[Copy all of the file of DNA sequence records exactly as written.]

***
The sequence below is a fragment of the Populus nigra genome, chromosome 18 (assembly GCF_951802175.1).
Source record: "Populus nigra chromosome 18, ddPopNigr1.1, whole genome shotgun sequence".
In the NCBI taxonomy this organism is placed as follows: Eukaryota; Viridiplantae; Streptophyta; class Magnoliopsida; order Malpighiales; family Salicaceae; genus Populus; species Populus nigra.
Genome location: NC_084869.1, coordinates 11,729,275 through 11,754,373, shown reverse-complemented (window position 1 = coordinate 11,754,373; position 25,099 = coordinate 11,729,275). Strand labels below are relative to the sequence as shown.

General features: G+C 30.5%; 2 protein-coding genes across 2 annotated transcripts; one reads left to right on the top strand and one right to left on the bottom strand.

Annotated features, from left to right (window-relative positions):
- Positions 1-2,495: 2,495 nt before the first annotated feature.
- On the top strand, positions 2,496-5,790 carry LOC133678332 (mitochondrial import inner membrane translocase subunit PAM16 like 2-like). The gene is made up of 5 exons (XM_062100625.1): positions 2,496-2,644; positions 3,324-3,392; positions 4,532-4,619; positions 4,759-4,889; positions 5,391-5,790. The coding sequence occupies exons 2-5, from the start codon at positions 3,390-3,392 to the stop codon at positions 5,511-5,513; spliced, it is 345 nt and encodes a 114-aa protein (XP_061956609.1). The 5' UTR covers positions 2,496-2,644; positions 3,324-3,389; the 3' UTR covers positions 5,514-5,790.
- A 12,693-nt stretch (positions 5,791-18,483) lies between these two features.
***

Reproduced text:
The sequence below is a fragment of the Populus nigra genome, chromosome 18 (assembly GCF_951802175.1).
Source record: "Populus nigra chromosome 18, ddPopNigr1.1, whole genome shotgun sequence".
In the NCBI taxonomy this organism is placed as follows: Eukaryota; Viridiplantae; Streptophyta; class Magnoliopsida; order Malpighiales; family Salicaceae; genus Populus; species Populus nigra.
Genome location: NC_084869.1, coordinates 11,729,275 through 11,754,373, shown reverse-complemented (window position 1 = coordinate 11,754,373; position 25,099 = coordinate 11,729,275). Strand labels below are relative to the sequence as shown.

General features: G+C 30.5%; 2 protein-coding genes across 2 annotated transcripts; one reads left to right on the top strand and one right to left on the bottom strand.

Annotated features, from left to right (window-relative positions):
- Positions 1-2,495: 2,495 nt before the first annotated feature.
- On the top strand, positions 2,496-5,790 carry LOC133678332 (mitochondrial import inner membrane translocase subunit PAM16 like 2-like). The gene is made up of 5 exons (XM_062100625.1): positions 2,496-2,644; positions 3,324-3,392; positions 4,532-4,619; positions 4,759-4,889; positions 5,391-5,790. The coding sequence occupies exons 2-5, from the start codon at positions 3,390-3,392 to the stop codon at positions 5,511-5,513; spliced, it is 345 nt and encodes a 114-aa protein (XP_061956609.1). The 5' UTR covers positions 2,496-2,644; positions 3,324-3,389; the 3' UTR covers positions 5,514-5,790.
- A 12,693-nt stretch (positions 5,791-18,483) lies between these two features.